There have been some recent changes to the H-2B Visa that affects how employers hire staff.
The previous cap on the program was 66,000 visas per year. However, the Department of Homeland Security recently announced that it intended to issue an additional 22,000 visas for 2021.
16,000 of these are intended for returning workers who were previously issued a H-2B Visa between 2018 – 2020.
The other 6,000 visas have been reserved for citizens of El Salvador, Guatemala, and Honduras.
Employers will still be required to demonstrate that without these workers, their business would be at serious risk of being irrevocably damaged.
There are also the usual requirements to show that there are not enough U.S.-based workers to take up the roles and that employing foreign workers will not adversely affect U.S. workers.
With the increase in available visas, businesses will now be required to engage in additional recruitment efforts to demonstrate that they have first searched for U.S.-based workers.
What documents do you need?
The employer must submit Form I-129 and the associated documents required by USCIS. Employers should also show the following:
- The employer has obtained temporary labor certification for the intended employment
- If Form I-129 is filed more than 45 days after the start date on the certification, the employer must show evidence of having first led recruitment efforts for U.S. workers
- A certified attestation confirming that the employer will suffer irreparable harm if they are not allowed to hire the foreign workers
- Confirmation of acceptance of abiding by all labor employment laws and health and safety laws
If this is subsequently approved, the employer will then be provided with a notice of approval (or Form I-797).
For H-2B workers living outside the U.S., they are required to submit the following:
- Form DS-160 (online non-immigrant visa application)
- Form DS-157 (if the applicant is a male aged between 16 and 45)
- Copy of notice of approval of the H-2B petition
- Applicant’s passport
- A passport photo (adhering to U.S. regulations)
- Proof that the applicant intends to return to their home country when the visa expires (e.g., ties to home, family commitments, other work activities, etc.)
Depending on your circumstances, you may be required to submit further documents.
How long can you stay on a H-2B Visa?
The period of stay allowed on a H-2B Visa depends on the time specified on the temporary labor certification.
It may be possible to extend the qualifying employment period by up to one year at a time (however, a new TLC must be issued each time).
The maximum length of stay allowed under the H-2B classification is three years.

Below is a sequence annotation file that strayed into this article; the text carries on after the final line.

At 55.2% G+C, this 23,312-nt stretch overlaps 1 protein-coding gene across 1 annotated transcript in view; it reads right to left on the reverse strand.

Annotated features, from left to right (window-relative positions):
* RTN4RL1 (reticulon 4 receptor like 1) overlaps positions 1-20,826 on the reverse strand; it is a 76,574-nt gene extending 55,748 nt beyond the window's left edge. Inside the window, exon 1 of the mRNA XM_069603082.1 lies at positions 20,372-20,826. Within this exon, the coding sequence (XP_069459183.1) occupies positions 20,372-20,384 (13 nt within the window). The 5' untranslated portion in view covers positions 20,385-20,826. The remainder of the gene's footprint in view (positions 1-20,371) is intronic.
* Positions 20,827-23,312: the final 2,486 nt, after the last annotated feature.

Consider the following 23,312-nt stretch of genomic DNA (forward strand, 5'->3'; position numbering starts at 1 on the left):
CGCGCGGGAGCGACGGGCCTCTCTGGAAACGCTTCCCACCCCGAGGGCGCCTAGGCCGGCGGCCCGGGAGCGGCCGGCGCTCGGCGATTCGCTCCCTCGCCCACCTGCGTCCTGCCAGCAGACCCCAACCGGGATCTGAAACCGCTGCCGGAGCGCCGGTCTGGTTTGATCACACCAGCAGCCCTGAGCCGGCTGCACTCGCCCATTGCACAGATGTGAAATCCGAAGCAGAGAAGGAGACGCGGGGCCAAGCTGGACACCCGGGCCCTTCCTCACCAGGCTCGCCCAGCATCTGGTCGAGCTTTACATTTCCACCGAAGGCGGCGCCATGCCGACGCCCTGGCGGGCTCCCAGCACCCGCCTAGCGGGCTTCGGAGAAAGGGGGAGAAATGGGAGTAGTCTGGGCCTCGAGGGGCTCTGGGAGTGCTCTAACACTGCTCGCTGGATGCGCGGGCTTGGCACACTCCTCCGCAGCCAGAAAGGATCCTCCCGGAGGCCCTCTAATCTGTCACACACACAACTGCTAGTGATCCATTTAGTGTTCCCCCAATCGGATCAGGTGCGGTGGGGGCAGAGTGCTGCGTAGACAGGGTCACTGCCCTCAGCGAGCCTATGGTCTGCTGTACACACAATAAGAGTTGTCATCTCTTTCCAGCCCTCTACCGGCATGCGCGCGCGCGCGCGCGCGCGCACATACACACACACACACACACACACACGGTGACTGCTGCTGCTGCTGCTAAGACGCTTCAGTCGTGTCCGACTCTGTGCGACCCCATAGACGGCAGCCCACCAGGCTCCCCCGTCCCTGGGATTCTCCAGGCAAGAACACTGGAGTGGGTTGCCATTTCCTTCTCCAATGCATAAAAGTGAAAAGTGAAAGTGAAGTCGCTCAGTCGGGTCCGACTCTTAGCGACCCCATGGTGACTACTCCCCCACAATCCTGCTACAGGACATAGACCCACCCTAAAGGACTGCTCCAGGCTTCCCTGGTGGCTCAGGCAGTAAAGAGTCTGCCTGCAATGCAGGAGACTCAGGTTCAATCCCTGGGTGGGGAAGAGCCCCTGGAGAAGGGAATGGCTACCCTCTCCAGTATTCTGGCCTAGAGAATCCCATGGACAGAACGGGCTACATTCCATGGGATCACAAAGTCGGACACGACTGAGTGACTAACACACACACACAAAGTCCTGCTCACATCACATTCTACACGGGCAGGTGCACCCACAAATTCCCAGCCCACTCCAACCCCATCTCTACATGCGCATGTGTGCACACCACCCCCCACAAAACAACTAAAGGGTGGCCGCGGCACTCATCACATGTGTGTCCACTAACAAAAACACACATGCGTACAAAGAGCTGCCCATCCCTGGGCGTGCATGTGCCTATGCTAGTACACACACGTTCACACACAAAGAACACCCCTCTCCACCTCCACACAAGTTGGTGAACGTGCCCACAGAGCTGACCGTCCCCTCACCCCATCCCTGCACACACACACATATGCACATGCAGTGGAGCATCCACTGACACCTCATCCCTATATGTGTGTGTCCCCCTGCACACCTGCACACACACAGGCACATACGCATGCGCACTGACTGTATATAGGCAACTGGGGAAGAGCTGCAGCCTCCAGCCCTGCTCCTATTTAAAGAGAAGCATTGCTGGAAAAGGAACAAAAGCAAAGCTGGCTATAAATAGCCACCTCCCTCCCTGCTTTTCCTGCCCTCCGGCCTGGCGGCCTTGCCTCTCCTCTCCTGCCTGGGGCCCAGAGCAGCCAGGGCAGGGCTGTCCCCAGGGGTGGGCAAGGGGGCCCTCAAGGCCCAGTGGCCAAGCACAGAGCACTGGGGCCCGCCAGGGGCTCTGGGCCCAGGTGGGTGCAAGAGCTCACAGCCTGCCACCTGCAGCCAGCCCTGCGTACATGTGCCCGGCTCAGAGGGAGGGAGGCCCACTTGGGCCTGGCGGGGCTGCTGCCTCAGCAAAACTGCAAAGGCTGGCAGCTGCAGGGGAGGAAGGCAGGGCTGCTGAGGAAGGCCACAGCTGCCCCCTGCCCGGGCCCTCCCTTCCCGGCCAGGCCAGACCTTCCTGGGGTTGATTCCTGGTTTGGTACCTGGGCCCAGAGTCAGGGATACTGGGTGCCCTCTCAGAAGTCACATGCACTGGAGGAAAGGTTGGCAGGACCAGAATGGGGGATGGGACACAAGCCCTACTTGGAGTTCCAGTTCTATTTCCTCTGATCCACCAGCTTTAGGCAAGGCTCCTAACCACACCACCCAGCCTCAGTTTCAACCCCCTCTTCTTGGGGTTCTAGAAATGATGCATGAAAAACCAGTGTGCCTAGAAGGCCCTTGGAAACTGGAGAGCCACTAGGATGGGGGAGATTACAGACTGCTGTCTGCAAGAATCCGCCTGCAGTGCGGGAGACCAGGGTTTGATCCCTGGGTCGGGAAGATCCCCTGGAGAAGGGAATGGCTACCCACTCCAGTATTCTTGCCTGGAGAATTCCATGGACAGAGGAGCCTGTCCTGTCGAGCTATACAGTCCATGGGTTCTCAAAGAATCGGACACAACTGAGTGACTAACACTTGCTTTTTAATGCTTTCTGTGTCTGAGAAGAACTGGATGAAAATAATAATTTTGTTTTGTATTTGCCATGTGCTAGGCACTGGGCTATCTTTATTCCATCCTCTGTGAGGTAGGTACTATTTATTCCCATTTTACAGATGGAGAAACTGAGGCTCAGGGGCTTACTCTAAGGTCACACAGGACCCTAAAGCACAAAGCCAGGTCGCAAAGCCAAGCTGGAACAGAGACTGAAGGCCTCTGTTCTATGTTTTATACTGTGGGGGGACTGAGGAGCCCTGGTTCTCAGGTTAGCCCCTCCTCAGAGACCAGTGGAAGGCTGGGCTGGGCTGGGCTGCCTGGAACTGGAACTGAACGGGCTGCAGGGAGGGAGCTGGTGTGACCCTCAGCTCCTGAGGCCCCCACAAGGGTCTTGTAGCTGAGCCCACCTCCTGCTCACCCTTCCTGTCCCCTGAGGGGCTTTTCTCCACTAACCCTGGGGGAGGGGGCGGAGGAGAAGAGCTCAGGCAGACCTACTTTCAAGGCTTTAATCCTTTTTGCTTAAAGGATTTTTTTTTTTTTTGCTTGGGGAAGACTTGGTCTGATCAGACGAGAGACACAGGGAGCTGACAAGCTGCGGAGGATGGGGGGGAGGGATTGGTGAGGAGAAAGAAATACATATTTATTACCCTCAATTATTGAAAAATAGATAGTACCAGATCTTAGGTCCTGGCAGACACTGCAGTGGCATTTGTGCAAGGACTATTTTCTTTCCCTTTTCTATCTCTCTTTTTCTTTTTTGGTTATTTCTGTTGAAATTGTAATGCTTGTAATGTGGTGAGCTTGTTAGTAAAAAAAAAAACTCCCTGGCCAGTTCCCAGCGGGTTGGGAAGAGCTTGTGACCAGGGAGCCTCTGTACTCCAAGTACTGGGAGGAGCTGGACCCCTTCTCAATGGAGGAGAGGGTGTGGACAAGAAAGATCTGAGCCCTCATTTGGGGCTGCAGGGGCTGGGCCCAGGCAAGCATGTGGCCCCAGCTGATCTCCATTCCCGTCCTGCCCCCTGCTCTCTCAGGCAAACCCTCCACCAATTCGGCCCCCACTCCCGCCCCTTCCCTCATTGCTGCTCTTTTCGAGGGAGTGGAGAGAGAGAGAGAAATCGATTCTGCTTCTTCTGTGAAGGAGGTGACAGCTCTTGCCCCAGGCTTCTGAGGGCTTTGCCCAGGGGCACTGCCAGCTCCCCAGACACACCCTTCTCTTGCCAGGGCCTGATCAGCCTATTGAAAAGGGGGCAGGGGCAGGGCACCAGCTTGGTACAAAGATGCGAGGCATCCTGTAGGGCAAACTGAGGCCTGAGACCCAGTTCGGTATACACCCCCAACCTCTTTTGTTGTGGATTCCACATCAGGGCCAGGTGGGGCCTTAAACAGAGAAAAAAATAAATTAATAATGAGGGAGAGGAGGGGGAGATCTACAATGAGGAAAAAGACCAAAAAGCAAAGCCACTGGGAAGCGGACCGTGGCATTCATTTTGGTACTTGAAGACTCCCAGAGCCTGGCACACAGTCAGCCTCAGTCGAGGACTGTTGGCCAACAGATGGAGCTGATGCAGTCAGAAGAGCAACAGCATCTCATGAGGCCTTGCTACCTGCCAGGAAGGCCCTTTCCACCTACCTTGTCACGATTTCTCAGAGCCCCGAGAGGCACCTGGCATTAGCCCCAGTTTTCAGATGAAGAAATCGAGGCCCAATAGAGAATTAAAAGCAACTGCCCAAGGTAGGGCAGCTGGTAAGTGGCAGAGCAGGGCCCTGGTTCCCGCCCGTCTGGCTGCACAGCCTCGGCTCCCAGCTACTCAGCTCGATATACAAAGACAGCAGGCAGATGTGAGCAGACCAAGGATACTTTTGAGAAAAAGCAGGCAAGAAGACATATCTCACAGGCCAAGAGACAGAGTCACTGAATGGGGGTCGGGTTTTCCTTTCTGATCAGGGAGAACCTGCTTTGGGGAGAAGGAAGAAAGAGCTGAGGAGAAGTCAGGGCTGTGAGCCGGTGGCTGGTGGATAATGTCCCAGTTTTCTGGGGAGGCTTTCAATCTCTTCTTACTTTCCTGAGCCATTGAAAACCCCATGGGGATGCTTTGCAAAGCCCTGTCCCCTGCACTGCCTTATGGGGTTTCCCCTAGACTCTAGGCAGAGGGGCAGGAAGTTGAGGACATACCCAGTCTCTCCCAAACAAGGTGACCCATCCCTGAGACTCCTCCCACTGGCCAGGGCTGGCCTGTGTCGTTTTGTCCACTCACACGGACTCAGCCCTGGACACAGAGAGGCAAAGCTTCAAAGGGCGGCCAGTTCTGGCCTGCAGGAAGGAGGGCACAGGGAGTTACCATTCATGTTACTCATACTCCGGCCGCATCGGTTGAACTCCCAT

If an individual holds H-2B status for three years, they are required to leave the U.S. and remain outside for three consecutive months before applying for re-entry.
There may be exceptions to this rule based on your circumstances and visa conditions. If you have any doubts about your eligibility, it is recommended that you consult with an immigration lawyer.
Processing time of H-2B Visa
The average length of time it takes to process the H-2B Visa depends on where you apply.
Most applications will be processed between 60 and 120 days. It is important for employers to ensure that they apply in advance of the time they will need to hire employees.
Check the Department of State’s website for updates on temporary worker visa processing times.
Dealing with different departments (the Departments of Labor and Homeland Security) can be complex. If you want to discuss the process with an experienced immigration lawyer, contact Total Law for an initial discussion.
How much does the visa cost?
There are a number of fees associated with applying for this visa. The employer is required to pay for filing Form I-129 and the cost of this depends on the type of organization applying for the petition.
The United States Citizenship and Immigration Services will determine whether the organization needs to pay a fee of either $1,500 or $750 based on the American Competitiveness and Workforce Improvement Act. This information can be found in further detail in Form I—129.
There is also a requirement to pay the visa application fee which is currently set at $190.
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There are strict requirements about the types of organization that may hire H2B Visa workers. Organizations are required to show that there is a genuine and temporary need for the workers, as well as demonstrate that no U.S. workers will be materially impacted by doing so.
To be eligible to hire workers on this visa, employers must obtain an approved temporary labor certification.
For the worker, they must hold an official job offer from an approved organization, have the appropriate skills and qualifications to complete the role, and have sufficient ties to their home country in order to be accepted.
It is legally possible to marry in the U.S. while holding a H2B visa, however, it is not possible to change immigrant categories from a nonimmigrant to an immigrant category. In order to do this, the individual is required to leave the U.S. and apply under the appropriate visa category.
If you wish to apply for a fiance visa, an immigrant visa for the spouse of a U.S. citizen (IR1 or CR1), or a nonimmigrant visa for a spouse (K-3 Visa), speak to our immigration lawyers for advice on your situation.
At Total Law, our immigration lawyers are experienced in all forms of U.S. visas and immigration routes.
We can assess your eligibility for your chosen visa category and assist you in completing the application form and gathering the required documents.
We can also analyze your job offer to ensure that it is an eligible role and liaise with your sponsor on your behalf while your application is pending.